Wier buys SEBIM
Wier Group Holdings, a Wier Group subsidiary, has acquired a 90.44% stake in SEBIM Holding, a family owned French valve and actuator manufacturer. Wier Group Holdings will acquire the remaining 9.56% shortly. The cost of the purchase is FF80 million (about $13 million). SEBIM employs 230 people at three manufacturing sites in Marseilles, Lille and Veirzon and produces safety release valves for nuclear and process industries.
Wier pumps for both Chinas
Taiwan Power’s Longmen nuclear plant, being built by GE Nuclear, has awarded contracts worth $20 million to Wier Pumps’ subsidiaries Hopkinsons and Atwood & Morrill. The two companies will provide pumps with a mixture of ASME III class II and III designs to perform safety and other related duties within the nuclear island.
Wier Pumps are also to supply four concrete volute type pumps, each capable of providing a flow of 88 000 m3/hr of cooling water for the Qinshan plant sear Shanghai in China. The contract is from the US based Bechtel Corporation.
Silvertown wins Heysham contract
GEC Alsthom has chosen Andre expansion joints manufactured by Silvertown UK for its refurbishment project of the Heysham 1 AGR. The joints are hand-fabricated bellows in which layers of fabric-reinforced rubber form a convolute bellows design. They will be installed into the cooling water system .
Thompson Valves to Qinshan
UK based Thompson Valves, has won an order worth £2 million to supply the CANDU reactor being built at Qinshan, China. The company will supply bellows-sealed valves, pressure regulators and specialised actuated valves.
NAC to supply Duke Energy
Duke Energy is to purchase up to 60 Universal Multi-Purpose Canister Systems (UMS) from NAC International. The systems are for spent fuel management at the McGuire plants at Huntersville, North Carolina in the US. UMS is a canister based transportable dry spent fuel storage system.
Cogema to reduce submarine wastes
Lockheed Martin Advanced Environmental Systems, under contract from the US Defence Special Weapons Agency, has awarded a subcontract worth $23.9 million to Cogema Technologies. The contract involves work to stabilise and reduce the volume of liquid and solid LLW currently stored at two nuclear submarine maintenance bases at Zvezdochka and Zvezda in Russia.
Cogema Technologies will design, develop, fabricate, test and deploy this system on a turnkey basis. The work is part of a Co-operative Threat Reduction project assisting the Russian Federation in dealing with wastes produced as a result of dismantling submarines under the Strategic Arms Reduction Treaties.
Chernobyl safety consortium hired
Energoatom, the Ukrainian national nuclear utility, has awarded a multi-million ECU project to improve safety measures inside the shelter over the damaged reactor, to a consortium headed by French company SGN, and including UK-based AEA Technology and JGC of Japan. The contract is funded by the Chernobyl Shelter Fund which is administered by the European Bank for Reconstruction and Develop-ment. The consortium will work on developing solutions to risks involving contaminated dust and water within the shelter, preventing criticality events and also establish an emergency plan should an accident occur.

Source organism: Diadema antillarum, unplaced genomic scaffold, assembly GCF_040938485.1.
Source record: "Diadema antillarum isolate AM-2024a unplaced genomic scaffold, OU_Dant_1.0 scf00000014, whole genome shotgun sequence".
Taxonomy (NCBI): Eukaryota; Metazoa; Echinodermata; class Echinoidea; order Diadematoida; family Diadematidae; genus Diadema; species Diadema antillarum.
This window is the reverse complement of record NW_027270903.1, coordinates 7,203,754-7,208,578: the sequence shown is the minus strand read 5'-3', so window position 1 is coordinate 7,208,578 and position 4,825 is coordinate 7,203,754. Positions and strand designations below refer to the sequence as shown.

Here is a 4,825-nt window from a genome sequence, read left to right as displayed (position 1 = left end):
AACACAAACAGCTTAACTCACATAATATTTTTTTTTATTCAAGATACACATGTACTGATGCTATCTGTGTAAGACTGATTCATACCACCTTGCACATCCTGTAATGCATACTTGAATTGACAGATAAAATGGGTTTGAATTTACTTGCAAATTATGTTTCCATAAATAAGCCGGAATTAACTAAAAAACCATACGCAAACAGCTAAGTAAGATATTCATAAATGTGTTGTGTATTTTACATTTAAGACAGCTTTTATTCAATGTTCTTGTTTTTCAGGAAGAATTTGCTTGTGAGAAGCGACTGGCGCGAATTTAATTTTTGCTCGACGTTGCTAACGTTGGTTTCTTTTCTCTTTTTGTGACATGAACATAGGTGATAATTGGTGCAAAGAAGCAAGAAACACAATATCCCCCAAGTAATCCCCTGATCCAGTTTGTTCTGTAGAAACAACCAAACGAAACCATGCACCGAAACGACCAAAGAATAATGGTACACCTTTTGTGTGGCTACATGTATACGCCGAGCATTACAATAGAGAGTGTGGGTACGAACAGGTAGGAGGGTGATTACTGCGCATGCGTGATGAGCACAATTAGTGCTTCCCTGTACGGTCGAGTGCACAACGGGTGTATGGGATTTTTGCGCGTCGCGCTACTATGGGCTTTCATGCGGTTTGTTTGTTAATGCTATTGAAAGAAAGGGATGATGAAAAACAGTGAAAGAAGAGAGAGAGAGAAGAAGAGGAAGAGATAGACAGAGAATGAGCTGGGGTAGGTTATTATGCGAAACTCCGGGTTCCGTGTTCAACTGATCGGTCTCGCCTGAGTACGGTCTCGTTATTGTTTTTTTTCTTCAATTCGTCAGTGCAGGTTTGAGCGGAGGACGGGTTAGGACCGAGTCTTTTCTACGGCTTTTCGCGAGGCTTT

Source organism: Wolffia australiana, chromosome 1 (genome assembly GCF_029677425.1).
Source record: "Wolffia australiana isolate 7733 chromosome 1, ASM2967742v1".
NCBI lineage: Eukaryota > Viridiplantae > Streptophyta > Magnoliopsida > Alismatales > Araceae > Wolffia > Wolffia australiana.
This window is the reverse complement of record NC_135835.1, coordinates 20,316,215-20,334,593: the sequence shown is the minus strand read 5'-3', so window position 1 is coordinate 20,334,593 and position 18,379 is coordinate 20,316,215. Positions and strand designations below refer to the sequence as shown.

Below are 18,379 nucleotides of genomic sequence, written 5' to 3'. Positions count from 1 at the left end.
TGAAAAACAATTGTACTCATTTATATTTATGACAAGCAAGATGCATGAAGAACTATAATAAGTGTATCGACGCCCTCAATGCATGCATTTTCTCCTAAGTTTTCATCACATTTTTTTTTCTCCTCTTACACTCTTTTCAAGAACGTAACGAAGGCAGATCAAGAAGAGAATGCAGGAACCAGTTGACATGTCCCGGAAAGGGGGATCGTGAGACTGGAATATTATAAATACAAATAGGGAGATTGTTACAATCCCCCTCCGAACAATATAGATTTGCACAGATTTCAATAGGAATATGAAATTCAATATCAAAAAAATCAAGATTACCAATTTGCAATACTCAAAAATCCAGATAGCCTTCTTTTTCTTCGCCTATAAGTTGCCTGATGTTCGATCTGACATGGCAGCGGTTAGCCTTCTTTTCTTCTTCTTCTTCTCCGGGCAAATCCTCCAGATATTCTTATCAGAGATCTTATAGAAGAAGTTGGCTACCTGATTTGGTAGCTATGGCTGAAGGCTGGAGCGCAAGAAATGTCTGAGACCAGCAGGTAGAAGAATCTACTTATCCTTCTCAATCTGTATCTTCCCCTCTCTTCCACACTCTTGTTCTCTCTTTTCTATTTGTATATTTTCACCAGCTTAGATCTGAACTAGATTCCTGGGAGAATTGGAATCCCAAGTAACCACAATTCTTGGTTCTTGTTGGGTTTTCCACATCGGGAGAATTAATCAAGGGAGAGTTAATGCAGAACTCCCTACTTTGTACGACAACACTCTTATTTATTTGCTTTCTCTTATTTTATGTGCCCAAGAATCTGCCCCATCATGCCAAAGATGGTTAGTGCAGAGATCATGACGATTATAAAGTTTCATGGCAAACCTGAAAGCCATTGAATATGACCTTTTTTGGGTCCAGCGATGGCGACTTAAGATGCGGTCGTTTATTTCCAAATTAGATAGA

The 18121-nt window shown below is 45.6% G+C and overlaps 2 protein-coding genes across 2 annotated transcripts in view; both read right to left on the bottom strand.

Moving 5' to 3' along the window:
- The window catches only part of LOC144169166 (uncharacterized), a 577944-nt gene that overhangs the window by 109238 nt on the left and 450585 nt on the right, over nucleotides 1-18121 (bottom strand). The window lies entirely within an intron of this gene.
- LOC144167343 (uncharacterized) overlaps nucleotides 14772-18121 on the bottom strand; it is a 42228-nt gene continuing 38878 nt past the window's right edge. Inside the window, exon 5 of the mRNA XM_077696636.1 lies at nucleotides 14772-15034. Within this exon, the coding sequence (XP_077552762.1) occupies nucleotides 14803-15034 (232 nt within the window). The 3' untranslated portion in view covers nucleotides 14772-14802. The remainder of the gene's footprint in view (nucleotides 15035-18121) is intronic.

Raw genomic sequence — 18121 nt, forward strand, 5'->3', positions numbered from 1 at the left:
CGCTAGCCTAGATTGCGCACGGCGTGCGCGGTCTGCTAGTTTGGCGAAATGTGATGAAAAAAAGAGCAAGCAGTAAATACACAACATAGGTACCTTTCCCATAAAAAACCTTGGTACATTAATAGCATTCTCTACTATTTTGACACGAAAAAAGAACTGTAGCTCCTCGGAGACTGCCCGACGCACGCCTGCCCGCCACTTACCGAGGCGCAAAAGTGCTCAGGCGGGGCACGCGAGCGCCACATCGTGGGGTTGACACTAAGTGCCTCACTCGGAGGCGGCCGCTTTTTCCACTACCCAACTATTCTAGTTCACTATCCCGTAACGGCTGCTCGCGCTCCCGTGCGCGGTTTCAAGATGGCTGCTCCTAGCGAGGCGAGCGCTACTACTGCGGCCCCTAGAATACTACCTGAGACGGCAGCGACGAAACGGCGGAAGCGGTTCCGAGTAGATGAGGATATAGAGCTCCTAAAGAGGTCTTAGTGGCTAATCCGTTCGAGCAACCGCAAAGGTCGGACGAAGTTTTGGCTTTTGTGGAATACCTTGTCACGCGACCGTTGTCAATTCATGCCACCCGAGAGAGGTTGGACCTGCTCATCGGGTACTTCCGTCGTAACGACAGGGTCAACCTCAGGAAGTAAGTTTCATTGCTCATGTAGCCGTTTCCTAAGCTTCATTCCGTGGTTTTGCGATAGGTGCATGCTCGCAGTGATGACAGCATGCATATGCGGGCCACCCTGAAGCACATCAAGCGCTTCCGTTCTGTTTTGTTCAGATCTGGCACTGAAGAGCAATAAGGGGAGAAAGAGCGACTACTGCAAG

Slingsby snake completed
Cobham subsidiary Slingsby Engineering, which specialises in robotic manipulators, is completing work on its latest machine, the Hydrus. Greek for water snake, the Hydrus is a six degrees of freedom master slave system for underwater applications. The slave arm is made from a high strength aluminium alloy and is capable of lifting 114 kg.
BNFL to outsource IT
BNFL is outsourcing the management of almost all its information technology requirement to its subsidiary IT Services. The company expects to make savings in the region of 25% on its IT costs as a result of the rationalisation. The IT Effectiveness Review, which led to this decision, is part of the company’s ‘Beyond 2000’ programme. BNFL will retain ownership and mangement of all process plant and control systems, as well as a small number of specialist applications including CAD systems, either because of security reasons or because the review considered them to be core to the business.
Poland study completed
BNFL Engineering, in partnership with Framatome and the Institute of Atomic Energy, has completed a six month study for a spent fuel management programme at Swierk, near Warsaw in Poland. Swierk has two research reactors. The 10 MW EVA research reactor is in the process of being decommissioned. The study reviewed the original concept of retaining the fuel elements in wet storage, assessed the site’s requirements and provided a recommendation for a method of storage over a 50 year plus timeframe.
AEA Technology wins UKAEA contract
AEA Technology has won a £5.5 million contract to continue to supply health physics advice and dosimetry services to the UK Atomic Energy Authority. AEA Technology was separated from UKAEA when it was privatised in 1996.
Consortium formed to tackle Pu question
Duke Engineering, Cogema and Stone & Webster are leading a consortium of companies set up to tackle the problem of dealing with 50 t of weapons grade Pu now surplus to requirements. The Duke, Cogema, Stone & Webster team will supply a full scope of services to the US DOE.
The proposed method of disposal is burning the plutonium as mixed oxide fuel in civil reactors. The consortium will provide the services necessary to design, construct and licence a MOX fuel fabrication facility, fabricate the fuel and burn it in commercial reactors.
Duke joins INPO Supplier Programme
Duke Engineering and Services, based in Atlanta, Georgia, has joined the membership of the Institute of Nuclear Power Operators supply programme. Established in 1984, the INPO Supplier Programme advances the safe operation of nuclear power plants. Duke joins 12 other supplier organisations as members of the programme.